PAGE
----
As an industry, we’ve seen it happen. Among the genetic maladies the American Quarter Horse breed is currently addressing are GBED (glycogen branching enzyme deficiency), HERDA (hereditary equine regional dermal asthenia), HYPP (hyperkalemic periodic paralysis), MH (malignant hyperthermia) and PSSM (polysaccharide storage myopathy). Fortunately, AQHA offers a five-panel test to identify carriers and the test is required for all breeding stallions.

While these genetic issues are statistically rare, Frank points out that there are other undesirable able characteristics that also develop due to inbreeding, and the way to address them is through selective outcrossing. Among Frank’s personal priorities are sound legs and good minds.

“The only thing you can do is bring in some hybrid vigor,” he says. “Without it, all you’re doing is multiplying problems ... People have become somewhat unconscious simply because their decisions are market driven.”

The goal of introducing unrelated bloodlines into a family of horses is for the desirable characteristics of one line to positively influence the traits of another line. As Dr. McCue puts it, out-crossing increases heterozygosity.

Genetic Diversity of the American Quarter Horse

The good news, according to this veterinary researcher, is that the American Quarter Horse, in comparison to other breeds, is highly diversified in its genetic makeup overall. However, when it comes to subgroups of horses in specific events, like cutting, reining and working cow horse, not so much.

“In our studies, we are showing that, over time, there has been a definite decrease in the amount of heterozygosity. The breed is moving toward more highly inbred subpopulation types – especially in elite performers. As a result, we’re probably just seeing the tip of the iceberg when it comes to the problems that (inbreeding) can cause.”

At the University of Minnesota, the research group focused on horses competing in reining, cutting, working cow horse, racing, halter and western pleasure. The studies revealed that the highest rate of co-ancestry existed in top-performing cutting horses, with the lowest rate in reining horses.

“What we’re doing when we’re line breeding is deciding on a particular set of traits or phenotypes we like,” explains Dr. McCue. “The genetic alleles that carry those traits move toward ‘fixation,’ meaning an increase in the frequencies for the traits that we like, and slowly getting rid of the alleles for the traits that we don’t like.

“That’s basically how all horse breeds that look different and have different performance traits were created – not by line breeding as we see it today – but by only maintaining in the breeding pool the individuals that have exactly the traits we want. That can be, and often is, a good thing when managed thoughtfully.

“The negative side of that,” Dr. McCue continues, “is while you’re concentrating the good things, you’re also potentially concentrating the alleles that cause bad things by a phenomenon we call ‘genetic hitchhiking.’ They may be bad things that you’re not even aware of until they’re at a high enough frequency that you start having offspring that are homozygous for those bad alleles.”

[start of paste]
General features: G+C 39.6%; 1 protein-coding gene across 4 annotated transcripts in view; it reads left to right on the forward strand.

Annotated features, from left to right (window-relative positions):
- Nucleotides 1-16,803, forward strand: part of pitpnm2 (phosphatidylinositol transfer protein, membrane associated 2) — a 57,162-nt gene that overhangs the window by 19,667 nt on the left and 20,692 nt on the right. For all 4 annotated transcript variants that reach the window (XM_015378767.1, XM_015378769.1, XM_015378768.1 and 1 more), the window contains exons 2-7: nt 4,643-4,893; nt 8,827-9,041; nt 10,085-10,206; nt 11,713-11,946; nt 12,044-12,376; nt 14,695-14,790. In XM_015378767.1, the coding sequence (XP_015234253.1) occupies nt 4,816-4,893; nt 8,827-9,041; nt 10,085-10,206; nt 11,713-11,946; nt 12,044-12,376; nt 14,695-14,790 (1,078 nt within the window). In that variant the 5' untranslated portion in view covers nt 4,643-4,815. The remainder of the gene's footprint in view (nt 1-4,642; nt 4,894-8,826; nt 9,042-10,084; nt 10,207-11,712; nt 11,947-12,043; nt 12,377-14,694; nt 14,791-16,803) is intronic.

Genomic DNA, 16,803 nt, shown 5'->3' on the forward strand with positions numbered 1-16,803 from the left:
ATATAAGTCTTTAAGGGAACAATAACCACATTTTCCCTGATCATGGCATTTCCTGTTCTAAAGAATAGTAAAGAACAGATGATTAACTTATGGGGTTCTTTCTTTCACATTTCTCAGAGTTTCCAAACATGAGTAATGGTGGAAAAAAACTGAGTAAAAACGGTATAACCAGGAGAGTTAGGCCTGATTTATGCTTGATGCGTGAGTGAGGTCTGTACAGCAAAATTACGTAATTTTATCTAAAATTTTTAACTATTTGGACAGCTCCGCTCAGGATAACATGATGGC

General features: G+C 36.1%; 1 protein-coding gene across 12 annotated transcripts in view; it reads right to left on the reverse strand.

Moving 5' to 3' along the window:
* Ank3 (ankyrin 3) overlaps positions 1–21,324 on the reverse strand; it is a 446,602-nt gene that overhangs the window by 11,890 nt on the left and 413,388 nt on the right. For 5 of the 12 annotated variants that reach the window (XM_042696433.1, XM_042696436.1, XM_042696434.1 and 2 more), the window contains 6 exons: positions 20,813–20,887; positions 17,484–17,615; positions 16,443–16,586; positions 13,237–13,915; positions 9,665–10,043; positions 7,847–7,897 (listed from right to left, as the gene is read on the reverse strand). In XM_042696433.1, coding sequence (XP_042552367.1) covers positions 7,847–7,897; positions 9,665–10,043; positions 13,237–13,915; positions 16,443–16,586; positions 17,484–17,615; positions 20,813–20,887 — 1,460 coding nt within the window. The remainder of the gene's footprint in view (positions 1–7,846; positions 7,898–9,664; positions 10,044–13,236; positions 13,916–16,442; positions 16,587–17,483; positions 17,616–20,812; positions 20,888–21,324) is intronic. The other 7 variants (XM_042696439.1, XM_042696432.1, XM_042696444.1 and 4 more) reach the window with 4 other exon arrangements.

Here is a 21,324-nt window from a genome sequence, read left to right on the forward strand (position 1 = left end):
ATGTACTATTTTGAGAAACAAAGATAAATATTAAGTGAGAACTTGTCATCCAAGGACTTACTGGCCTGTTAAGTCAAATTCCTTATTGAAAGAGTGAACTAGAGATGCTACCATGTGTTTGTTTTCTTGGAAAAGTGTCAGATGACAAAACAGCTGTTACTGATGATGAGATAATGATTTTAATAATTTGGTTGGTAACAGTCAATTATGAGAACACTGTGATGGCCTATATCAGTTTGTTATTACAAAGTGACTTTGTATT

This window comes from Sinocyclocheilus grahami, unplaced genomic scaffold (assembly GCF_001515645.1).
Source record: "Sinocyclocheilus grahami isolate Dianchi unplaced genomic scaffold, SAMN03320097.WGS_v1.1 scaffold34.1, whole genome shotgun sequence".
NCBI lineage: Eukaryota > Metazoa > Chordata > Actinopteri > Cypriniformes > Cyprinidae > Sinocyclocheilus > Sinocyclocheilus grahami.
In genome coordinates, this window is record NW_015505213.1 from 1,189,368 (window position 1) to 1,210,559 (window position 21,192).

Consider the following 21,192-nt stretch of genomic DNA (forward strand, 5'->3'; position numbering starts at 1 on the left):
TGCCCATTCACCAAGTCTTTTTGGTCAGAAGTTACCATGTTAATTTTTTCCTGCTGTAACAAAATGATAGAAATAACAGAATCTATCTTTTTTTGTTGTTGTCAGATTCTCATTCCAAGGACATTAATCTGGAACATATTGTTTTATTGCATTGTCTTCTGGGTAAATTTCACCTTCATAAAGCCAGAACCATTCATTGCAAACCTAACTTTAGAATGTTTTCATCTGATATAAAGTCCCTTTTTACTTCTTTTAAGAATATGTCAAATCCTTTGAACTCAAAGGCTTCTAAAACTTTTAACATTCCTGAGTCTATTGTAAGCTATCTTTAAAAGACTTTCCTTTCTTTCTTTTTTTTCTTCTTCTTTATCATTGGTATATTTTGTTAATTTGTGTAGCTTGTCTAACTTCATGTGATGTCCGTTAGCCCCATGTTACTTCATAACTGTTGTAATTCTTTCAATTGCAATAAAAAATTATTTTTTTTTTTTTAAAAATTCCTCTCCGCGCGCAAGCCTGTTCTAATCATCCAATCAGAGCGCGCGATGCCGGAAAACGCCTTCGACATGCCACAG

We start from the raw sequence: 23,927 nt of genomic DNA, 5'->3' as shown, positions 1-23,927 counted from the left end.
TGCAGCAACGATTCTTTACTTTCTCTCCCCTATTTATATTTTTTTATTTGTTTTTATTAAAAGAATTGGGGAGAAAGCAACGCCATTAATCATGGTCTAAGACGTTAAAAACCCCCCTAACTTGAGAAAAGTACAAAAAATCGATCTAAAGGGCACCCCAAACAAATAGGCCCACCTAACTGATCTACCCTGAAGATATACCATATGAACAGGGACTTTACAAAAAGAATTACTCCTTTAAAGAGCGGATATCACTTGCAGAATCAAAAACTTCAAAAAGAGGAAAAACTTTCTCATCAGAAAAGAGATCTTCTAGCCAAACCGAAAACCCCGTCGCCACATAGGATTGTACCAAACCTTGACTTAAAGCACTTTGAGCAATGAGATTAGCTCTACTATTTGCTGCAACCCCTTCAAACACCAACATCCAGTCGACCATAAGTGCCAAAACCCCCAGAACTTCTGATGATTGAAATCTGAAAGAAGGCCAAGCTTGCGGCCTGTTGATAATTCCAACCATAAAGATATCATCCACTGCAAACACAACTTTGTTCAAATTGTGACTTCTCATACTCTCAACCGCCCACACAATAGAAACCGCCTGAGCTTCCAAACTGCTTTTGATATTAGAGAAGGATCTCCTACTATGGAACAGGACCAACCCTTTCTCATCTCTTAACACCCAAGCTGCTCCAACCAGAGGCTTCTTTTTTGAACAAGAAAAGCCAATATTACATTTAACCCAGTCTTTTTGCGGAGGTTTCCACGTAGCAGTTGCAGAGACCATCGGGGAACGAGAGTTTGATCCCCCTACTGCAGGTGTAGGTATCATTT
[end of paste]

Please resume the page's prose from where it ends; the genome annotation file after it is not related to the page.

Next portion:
Multitalented Horses

It’s thought provoking that some of the most successful outcrosses have come from horses that excelled in cutting, while also showing an aptitude in other sports. Miss N Cash is one example, but others may be able to reach into the recesses of their minds and recall another – Smooth Herman – who was foaled in 1973.

By Kansas Futurity winner Jet Smooth and out of Carols Ethel by King-P234, Smooth Herman’s racing and cow horse breeding showed. He was raced at 3, hitting the board five times in 10 starts. Then, as a 4-year-old, the striking bay earned more than $30,000 in cutting and even stood as a grand champion in halter – long before performance halter was a thought. His get went on to win nearly $650,000 in cutting horse competition.

Smooth Herman was well remembered by the late Dr. Glenn Blodgett, former horse division manager of the Four Sixes Ranch in Guthrie, Texas.

“He was a pretty doggone decent sire, but never got utilized to the extent he should have,” said the AQHA past president. “He’s certainly one I wish I could reach back to.”

Given the Four Sixes’ impressive stallion lineup in both performance and racing, it may come as a surprise that the ranch is one of the few breeding operations that is still willing to experiment with outcrossing. One recent example is Jesses Topaz, a young sire whose first foal crop has just turned 2. The stallion’s pedigree is a mixture of top racing and cow horse bloodlines. Jesses Topaz is by the late racing champion 2-year- old Mr Jess Perry, an earner of $687,184 and sire of get earning in excess of $47 million. His dam was Paddys Topaz, a daughter of Paddys Irish Whiskey, an NRCHA all-time leading sire whose offspring have won more than $1.4 million.